Abena Boakye dealt with adult acne for years, trying medical treatments that didn’t provide lasting effects and over-the-counter products that didn’t work for her.
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“I was embarrassed about the discoloration and scarring on my face,” she says. “It was time to do something about it.” That decision led Mrs. Boakye to the Multicultural Hair & Skin Center, part of Cleveland Clinic’s Department of Dermatology.
Specialized care is needed
There are only a few centers in the country focused on improving treatment outcomes of skin conditions that disproportionately affect multicultural patient populations, including African-Americans, Hispanics, Latinos, Asians and people of Middle Eastern descent.
Because darker skin and thicker, curlier hair react differently to skin procedures, cosmetic treatments and medications, specialized care is required. Cleveland Clinic’s Multicultural Hair & Skin Center provides dermatologic care, plastic surgery and aesthetic services tailored specifically to an individual’s natural skin color to achieve the best possible outcome.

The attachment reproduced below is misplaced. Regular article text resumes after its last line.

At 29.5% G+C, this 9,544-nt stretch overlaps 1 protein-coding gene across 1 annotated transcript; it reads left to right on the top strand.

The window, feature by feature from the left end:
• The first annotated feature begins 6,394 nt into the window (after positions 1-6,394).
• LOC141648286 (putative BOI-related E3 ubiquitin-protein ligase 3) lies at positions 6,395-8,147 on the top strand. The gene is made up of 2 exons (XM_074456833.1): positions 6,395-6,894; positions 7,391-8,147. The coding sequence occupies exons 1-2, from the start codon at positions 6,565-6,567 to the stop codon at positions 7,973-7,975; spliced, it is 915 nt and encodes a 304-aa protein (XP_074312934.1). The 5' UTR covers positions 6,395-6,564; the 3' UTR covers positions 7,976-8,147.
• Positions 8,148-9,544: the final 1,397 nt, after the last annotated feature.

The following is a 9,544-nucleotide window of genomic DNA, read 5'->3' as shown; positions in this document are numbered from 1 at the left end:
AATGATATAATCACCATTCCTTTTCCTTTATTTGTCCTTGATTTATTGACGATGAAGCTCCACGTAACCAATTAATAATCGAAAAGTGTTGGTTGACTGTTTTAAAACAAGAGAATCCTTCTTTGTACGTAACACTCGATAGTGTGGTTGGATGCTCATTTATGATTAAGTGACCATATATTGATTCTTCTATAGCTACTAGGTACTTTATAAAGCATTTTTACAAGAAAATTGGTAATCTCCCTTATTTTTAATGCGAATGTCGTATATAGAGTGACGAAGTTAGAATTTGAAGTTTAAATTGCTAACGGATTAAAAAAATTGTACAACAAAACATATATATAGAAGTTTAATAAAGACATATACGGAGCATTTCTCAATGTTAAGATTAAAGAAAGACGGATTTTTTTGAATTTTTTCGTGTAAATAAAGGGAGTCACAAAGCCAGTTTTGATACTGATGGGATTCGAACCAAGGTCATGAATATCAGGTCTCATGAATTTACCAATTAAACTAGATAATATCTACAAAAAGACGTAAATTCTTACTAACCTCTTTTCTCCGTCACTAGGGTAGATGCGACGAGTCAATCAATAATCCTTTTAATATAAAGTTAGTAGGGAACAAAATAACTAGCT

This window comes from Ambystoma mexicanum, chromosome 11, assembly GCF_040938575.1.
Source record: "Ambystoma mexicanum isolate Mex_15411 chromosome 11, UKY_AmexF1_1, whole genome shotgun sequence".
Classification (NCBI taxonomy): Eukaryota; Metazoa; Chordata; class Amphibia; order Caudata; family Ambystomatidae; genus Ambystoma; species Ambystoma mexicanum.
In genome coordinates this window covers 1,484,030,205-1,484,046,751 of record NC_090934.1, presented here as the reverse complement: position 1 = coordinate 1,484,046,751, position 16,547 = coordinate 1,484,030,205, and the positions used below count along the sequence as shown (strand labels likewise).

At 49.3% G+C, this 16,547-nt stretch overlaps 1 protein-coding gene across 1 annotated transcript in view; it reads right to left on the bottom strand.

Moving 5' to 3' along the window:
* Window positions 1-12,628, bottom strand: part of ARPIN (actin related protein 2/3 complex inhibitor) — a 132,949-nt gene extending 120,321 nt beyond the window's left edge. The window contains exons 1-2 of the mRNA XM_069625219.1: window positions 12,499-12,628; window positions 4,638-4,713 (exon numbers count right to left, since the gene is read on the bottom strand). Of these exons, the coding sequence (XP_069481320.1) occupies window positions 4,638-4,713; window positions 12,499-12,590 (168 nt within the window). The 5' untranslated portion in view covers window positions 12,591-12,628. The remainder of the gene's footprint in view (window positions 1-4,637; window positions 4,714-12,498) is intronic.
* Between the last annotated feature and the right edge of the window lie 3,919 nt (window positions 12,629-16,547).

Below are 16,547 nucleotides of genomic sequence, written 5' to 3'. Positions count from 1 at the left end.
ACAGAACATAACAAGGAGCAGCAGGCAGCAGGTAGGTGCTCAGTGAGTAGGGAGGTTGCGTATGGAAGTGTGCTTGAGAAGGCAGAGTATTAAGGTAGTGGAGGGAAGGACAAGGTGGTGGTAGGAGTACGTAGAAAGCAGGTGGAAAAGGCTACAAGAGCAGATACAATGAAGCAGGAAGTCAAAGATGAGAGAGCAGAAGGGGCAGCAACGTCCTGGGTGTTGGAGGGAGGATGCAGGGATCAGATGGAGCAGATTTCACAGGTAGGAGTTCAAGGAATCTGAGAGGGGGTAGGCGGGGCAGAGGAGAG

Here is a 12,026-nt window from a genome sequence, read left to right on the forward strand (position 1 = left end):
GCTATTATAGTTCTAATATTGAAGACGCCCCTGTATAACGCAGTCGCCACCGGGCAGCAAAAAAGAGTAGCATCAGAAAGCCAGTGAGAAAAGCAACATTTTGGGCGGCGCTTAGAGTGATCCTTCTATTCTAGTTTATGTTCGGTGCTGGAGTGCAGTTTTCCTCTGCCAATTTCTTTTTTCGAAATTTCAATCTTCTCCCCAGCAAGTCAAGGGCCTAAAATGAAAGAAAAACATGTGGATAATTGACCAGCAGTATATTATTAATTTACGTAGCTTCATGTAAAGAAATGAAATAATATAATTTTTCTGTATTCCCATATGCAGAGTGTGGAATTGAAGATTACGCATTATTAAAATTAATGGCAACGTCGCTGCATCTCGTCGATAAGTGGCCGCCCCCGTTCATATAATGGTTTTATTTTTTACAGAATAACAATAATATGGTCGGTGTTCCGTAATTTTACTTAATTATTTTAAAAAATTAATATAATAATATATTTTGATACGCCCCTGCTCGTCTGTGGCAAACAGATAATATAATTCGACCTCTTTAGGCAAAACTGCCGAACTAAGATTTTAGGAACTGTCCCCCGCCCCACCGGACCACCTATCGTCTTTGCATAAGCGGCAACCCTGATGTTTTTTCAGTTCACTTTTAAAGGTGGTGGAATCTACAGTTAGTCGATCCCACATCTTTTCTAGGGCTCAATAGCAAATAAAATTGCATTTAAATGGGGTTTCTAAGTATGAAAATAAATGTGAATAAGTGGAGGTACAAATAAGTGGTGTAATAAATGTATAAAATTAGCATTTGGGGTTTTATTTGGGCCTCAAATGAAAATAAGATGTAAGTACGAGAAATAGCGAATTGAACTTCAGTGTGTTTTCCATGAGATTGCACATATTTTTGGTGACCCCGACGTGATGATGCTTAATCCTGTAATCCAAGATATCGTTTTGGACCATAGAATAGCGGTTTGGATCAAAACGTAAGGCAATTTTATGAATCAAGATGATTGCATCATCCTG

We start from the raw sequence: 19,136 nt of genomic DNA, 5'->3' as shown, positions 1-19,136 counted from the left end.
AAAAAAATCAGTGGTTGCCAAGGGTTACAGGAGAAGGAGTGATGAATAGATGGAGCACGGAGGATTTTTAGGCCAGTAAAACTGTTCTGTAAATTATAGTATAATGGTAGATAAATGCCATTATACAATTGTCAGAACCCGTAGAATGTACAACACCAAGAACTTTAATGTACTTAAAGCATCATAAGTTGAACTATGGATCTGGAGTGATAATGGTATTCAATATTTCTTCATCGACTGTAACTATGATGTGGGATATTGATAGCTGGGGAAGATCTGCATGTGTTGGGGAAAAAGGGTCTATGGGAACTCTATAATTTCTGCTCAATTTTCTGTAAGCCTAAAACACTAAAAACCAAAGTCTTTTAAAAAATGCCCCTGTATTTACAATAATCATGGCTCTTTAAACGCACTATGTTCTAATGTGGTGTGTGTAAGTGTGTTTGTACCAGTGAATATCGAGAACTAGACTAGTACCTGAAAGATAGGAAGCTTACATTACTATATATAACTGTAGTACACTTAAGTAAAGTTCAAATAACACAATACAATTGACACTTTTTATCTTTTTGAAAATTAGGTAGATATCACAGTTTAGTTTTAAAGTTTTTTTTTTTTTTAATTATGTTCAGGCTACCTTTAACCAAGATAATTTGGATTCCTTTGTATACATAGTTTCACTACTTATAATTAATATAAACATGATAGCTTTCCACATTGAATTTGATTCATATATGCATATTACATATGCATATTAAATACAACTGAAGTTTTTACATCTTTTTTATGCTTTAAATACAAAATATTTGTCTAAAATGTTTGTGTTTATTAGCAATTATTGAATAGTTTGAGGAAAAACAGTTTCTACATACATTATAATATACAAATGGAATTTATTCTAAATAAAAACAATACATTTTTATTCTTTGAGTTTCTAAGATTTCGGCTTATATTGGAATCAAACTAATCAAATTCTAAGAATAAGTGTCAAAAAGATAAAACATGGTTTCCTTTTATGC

The center treats a variety of conditions, from keloids – the excess growth of scar tissue – to mycosis fungoides, a skin lymphoma twice as prevalent in African-Americans as in Caucasians.
“There is a sense of relief when my patients realize help is available for conditions such as alopecia areata, female pattern balding and acne with scarring and discoloration,” says Angela Kyei, MD, Director of the Multicultural Hair & Skin Center. “These conditions, while not life-threatening, impact self-perception and self-confidence.”
Bringing culture into care
Mrs. Boakye is happy with the results of her treatment regimen. “It’s great to have a place that provides treatment to people with multicultural backgrounds. They understood what I was going through and made me feel so comfortable,” she says.
In addition, the center is working to gather a database of information about patients, including possible risk factors and history. The data, which will help determine prevalent dermatological conditions affecting multicultural populations, will be used to detect trends, patterns and insights that may lead to prevention and improvements in diagnosis and treatment.
“Culture is very important to improving health outcomes in medicine,” Dr. Kyei says. “A greater understanding will undoubtedly lead to better outcomes for patients.”